Shot clock not coming to Alabama in the near future
Published 11:00 am Wednesday, July 19, 2023
The clock will not be ticking next season for high school basketball in Alabama as the state will not be adding a shot clock.
Beginning with last season, the NFHS allowed states to decide to adopt legislation for a 30 or 35 second shot clock.
Since then several states, including Georgia, have begun using a shot clock. Georgia began using a 35 second shot clock last season.
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Since then, most high school coaches in Georgia have not expressed any negative impact from adding the shot clock. At most, coaches have had to increase the pace of play for their offense. On defense, some coaches have played more zone to help force the opposing offense into playing late in the shot clock.
For most teams, the shot clock will not have a major effect on how they play. The biggest effect of adding the shot clock will be in late game situations.
Throughout the history of high school basketball, teams have routinely tried to stall and run out the clock late in the game. A shot clock forces teams with the lead to execute their final possessions quicker. This gives the team without the lead more of an opportunity to come back in a game. More possessions at the end of games should automatically increase the amount of excitement in a high school basketball game.
Just over the past decade there have been high school games in Alabama with scoring totals of two and 10 points, leading to more discussion of a change.
According to the Director of Officials, Ken Washington, Alabama currently has no plans to add the shot clock to high school basketball next season. The AHSAA also currently has no plans to discuss the possibility of adding a shot clock.
Washington says that the AHSAA is not necessarily against adding a shot clock, but as of now the high school coaches in Alabama have not expressed a desire to add a shot clock into the game.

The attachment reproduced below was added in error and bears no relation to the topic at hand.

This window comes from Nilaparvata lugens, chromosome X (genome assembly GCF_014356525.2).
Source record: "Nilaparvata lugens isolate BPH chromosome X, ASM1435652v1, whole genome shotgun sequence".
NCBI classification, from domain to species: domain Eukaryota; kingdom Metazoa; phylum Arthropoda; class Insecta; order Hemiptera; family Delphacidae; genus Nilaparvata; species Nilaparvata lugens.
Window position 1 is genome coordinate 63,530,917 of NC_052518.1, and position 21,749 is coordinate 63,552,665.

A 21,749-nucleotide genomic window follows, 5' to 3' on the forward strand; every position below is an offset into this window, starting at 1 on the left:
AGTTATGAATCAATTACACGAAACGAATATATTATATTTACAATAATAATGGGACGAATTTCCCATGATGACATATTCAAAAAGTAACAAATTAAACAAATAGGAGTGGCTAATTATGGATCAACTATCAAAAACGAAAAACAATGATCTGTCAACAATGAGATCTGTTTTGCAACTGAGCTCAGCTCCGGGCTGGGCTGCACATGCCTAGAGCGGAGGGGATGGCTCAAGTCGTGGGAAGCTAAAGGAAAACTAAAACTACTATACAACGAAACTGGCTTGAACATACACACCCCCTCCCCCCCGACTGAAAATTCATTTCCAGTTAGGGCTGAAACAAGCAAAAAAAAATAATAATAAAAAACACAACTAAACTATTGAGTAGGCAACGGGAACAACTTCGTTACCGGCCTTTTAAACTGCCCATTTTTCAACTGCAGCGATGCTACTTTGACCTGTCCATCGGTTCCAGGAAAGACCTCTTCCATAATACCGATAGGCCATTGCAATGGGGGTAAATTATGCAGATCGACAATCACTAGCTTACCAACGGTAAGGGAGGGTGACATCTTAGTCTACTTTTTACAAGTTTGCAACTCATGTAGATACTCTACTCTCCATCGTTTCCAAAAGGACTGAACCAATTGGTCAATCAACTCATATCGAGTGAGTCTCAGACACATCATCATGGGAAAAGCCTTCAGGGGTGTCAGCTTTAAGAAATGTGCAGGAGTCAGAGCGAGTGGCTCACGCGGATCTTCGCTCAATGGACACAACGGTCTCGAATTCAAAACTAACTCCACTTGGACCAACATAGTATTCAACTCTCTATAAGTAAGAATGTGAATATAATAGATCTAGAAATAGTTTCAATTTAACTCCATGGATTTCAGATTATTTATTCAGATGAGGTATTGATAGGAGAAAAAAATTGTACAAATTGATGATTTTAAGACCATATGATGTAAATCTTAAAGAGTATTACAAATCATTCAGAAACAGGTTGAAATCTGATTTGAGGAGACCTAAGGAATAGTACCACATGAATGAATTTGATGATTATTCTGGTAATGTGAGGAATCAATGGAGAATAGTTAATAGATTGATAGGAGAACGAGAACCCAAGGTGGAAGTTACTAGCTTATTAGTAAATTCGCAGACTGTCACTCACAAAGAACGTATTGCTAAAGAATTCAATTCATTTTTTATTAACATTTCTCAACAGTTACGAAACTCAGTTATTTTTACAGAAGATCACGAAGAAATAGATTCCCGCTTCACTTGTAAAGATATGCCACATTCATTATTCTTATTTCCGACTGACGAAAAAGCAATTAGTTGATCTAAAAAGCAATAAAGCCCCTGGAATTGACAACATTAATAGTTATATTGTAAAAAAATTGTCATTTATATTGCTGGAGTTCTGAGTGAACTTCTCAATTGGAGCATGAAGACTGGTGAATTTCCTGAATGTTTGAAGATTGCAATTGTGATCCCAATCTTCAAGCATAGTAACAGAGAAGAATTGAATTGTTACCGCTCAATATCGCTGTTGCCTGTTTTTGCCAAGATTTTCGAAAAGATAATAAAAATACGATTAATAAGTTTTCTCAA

“It’s not that we’re against it,” Washington said. “Our membership just has to want it. Enough people haven’t had an interest in the shot clock in order for us to add it.”
Washington does not believe that the cost of the equipment is stopping Alabama from adding the shot clock. He believes that the biggest factor right now is the manpower it takes to run the shot clock each game.
“I just know that there’s a lot that goes into it,” Washington said. “I don’t think that the cost is that much.”
The costs of adding an extra worker to run the shot clock every game is another factor that Washington mentioned. It could also be hard for a high school to find someone who pays enough attention to detail to operate the shot clock.
“You can’t be on your phone, you can’t be talking, you have to watch the game,” Washington said. “There’s a little hesitation about it.”
Lanett Head Coach Tay McCants believes that the addition of a shot clock would be advantageous for his team.
McCants said his team plays with such a fast pace that the shot clock would not change much for them on offense.
“It’s kind of in our favor because it makes slower teams speed their game up,” McCants said. “For a lot of teams, they like to play that slow ball, it’s not in their advantage.”
According to McCants, Lanett and other schools in the southern part of Alabama will not be affected as much by the shot clock.
McCants believes that the use of “stall ball” is more prevalent for the teams up north. Therefore, the shot clock would only really affect Lanett during the playoffs.
“In our area, teams like to get up and down, play fast paced,” McCants said. “More so up north is where they like to hold the ball.”
Lanett hasn’t yet had to think about how they would have to get workers to run the shot clock each game, but several coaches on Lanett’s staff are certified to be an official. If needed, any of the coaches could serve as the shot clock operator.